Finally, diversity in high-paying fields helps communities. Every individual who goes back to their community with a high-paying job is capable of participating in the local community in more effective ways, and this helps pull everyone in the community up. So, by opening doors for a diverse workforce, we help build stronger communities as we make higher-paid employees.
3: Policy Efficiency
The health and safety field is pretty refined. Since the subject matter is literally the health and safety of workers, a lot of thought has gone into the standards created. However, that doesn’t mean it’s perfect. There is plenty of room for errors to be made, and there will always be room for improvement.
2030 is only 7 and a half years away, but that’s plenty of time for modern policies to be innovated dramatically; this can lead to better identification of risks, a lower chance for workplace accidence, faster and more effective responses to accidents, and more.
In fact, we’re just a few app updates or a new innovative release away from having the means to seamlessly relay reports on key health and safety concerns as we speak, and that’s a huge part of innovating how policies are made and enforced.
4: Workplace Standards
Hiring a more diverse workforce isn’t the end of ensuring diversity is able to provide maximum benefits. Treating employees in a diverse setting properly and retaining them is just as important. That’s how they grow and help the company move forward, as well as prevent high turnaround rates that negatively impact productivity.
With all of the information coming forward on how the health and safety field falls behind in this regard, we predict that the field will adapt to new workplace standards fairly quickly.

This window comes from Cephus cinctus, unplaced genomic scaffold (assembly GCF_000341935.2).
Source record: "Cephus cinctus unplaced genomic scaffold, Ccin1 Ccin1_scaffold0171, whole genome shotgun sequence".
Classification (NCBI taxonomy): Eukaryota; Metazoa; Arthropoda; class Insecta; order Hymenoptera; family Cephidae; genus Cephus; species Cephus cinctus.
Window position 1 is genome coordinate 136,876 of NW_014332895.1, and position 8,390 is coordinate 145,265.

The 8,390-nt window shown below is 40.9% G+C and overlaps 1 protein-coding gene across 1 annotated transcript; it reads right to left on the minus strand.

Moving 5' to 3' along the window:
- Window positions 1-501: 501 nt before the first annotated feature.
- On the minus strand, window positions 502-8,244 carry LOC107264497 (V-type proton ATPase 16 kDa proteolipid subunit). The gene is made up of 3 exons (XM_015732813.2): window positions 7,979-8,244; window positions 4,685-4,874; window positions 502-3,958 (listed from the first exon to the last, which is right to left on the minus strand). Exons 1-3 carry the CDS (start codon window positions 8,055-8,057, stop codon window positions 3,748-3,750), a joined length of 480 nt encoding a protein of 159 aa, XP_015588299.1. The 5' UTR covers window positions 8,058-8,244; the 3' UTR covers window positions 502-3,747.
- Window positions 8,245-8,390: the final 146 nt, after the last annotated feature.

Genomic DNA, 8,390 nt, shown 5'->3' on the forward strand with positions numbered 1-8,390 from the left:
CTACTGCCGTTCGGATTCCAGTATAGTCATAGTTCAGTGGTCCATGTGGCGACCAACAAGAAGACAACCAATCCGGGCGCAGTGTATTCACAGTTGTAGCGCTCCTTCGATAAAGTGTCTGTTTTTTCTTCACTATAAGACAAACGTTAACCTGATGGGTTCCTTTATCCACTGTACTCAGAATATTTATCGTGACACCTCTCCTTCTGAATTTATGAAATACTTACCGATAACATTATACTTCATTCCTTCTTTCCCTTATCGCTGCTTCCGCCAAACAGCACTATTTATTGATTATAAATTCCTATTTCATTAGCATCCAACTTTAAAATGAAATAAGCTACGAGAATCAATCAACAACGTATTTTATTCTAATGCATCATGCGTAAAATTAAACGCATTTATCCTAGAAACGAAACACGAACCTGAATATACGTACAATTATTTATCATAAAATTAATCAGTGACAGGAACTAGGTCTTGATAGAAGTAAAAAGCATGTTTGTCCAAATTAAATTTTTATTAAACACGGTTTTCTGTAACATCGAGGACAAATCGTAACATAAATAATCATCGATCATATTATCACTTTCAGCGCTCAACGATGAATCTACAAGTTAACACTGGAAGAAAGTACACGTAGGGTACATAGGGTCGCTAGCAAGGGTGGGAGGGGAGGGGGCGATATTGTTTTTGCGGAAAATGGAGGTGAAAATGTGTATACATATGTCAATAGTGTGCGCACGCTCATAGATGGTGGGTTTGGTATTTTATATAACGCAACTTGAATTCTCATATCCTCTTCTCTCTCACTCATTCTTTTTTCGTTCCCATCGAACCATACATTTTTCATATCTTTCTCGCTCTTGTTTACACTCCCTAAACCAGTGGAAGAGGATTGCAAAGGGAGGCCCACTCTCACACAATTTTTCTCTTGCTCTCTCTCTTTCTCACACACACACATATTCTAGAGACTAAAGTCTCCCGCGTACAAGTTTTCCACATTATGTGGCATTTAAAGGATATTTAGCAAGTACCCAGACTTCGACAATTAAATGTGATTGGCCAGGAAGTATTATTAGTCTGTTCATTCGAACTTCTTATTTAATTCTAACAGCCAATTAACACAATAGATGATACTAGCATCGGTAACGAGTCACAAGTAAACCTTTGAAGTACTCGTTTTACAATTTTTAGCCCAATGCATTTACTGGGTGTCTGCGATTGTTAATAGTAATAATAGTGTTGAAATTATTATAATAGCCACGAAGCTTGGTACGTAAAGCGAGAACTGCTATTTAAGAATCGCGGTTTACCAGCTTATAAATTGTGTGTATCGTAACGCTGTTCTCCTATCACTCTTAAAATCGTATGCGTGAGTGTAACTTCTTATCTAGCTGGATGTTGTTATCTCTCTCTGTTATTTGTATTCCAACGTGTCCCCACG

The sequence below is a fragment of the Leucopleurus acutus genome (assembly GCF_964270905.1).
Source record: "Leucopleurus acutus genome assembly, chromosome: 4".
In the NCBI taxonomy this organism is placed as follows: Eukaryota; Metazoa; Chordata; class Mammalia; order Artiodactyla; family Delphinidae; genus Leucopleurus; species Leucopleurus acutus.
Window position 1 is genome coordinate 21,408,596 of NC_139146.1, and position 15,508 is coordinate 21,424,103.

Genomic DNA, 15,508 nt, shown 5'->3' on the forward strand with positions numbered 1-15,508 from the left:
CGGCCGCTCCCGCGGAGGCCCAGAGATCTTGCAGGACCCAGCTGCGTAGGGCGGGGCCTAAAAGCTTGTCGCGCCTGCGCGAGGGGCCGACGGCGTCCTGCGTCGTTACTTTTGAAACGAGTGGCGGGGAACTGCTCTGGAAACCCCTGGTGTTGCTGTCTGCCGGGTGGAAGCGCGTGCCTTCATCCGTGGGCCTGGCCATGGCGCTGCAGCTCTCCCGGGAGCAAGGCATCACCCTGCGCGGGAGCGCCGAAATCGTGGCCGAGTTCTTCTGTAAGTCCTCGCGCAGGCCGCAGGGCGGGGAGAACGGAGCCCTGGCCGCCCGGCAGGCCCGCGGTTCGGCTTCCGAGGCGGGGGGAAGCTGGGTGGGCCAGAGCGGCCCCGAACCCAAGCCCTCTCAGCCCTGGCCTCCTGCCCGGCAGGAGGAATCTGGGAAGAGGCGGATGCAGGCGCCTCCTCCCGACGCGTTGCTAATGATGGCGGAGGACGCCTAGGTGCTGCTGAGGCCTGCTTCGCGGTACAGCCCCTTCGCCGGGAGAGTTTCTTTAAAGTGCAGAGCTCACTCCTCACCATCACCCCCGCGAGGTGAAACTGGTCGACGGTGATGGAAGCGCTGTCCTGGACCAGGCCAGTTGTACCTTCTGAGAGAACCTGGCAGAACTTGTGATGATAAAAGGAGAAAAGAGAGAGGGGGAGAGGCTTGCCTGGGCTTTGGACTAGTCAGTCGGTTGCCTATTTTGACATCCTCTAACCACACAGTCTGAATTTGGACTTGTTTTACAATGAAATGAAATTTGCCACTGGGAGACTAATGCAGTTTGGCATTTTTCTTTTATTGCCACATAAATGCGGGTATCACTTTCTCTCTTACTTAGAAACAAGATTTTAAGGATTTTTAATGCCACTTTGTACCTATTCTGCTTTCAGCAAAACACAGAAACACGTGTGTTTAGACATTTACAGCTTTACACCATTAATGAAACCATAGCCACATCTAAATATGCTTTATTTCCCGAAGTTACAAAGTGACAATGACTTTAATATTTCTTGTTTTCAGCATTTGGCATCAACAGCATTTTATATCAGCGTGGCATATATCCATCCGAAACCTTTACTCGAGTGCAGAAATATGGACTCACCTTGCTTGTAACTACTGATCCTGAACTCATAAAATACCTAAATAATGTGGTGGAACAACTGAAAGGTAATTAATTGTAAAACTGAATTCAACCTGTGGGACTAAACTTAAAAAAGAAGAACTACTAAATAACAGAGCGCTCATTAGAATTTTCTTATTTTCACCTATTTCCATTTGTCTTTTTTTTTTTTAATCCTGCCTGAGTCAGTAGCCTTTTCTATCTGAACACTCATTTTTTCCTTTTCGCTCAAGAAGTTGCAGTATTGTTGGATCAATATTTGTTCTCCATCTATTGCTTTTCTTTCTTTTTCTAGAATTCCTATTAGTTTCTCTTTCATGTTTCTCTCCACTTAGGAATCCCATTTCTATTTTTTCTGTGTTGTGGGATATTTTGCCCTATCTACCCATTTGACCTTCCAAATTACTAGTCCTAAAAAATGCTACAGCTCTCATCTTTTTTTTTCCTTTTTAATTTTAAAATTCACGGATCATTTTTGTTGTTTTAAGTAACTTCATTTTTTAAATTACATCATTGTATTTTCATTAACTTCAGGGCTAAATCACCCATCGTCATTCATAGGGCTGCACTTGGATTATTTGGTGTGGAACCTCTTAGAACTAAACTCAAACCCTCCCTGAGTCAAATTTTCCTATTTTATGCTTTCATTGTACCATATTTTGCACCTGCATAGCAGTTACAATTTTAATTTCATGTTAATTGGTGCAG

Some of these standards will be difficult to implement across the board for safety reasons, but a lot of adaptation at reasonable levels will happen. This can include accepting natural hairstyles in the workplace over status quo options, but it will also mean that facial hair, tattoos, certain speech patterns, and more will be less of a focus during the onboarding process.
Whatever the standard is, it will likely be adopted, but remember that safety is also important. So, there will still be hair length limitations, beard covering requirements, and professionalism standards in place regardless.
5: Understanding of Preventative Measures
As of now, a health and safety officer typically promotes safety by monitoring employee behaviour for obviously dangerous actions, inspecting machinery, and overall overseeing the work site. That leaves a lot of room for missing details, but it’s what’s possible. With time and technological advancements, the automation of monitoring such things and relaying information to related parties will likely increase the entire field’s understanding of what should be done to prevent an injury; as well as what is going on to make that less possible in the workplace.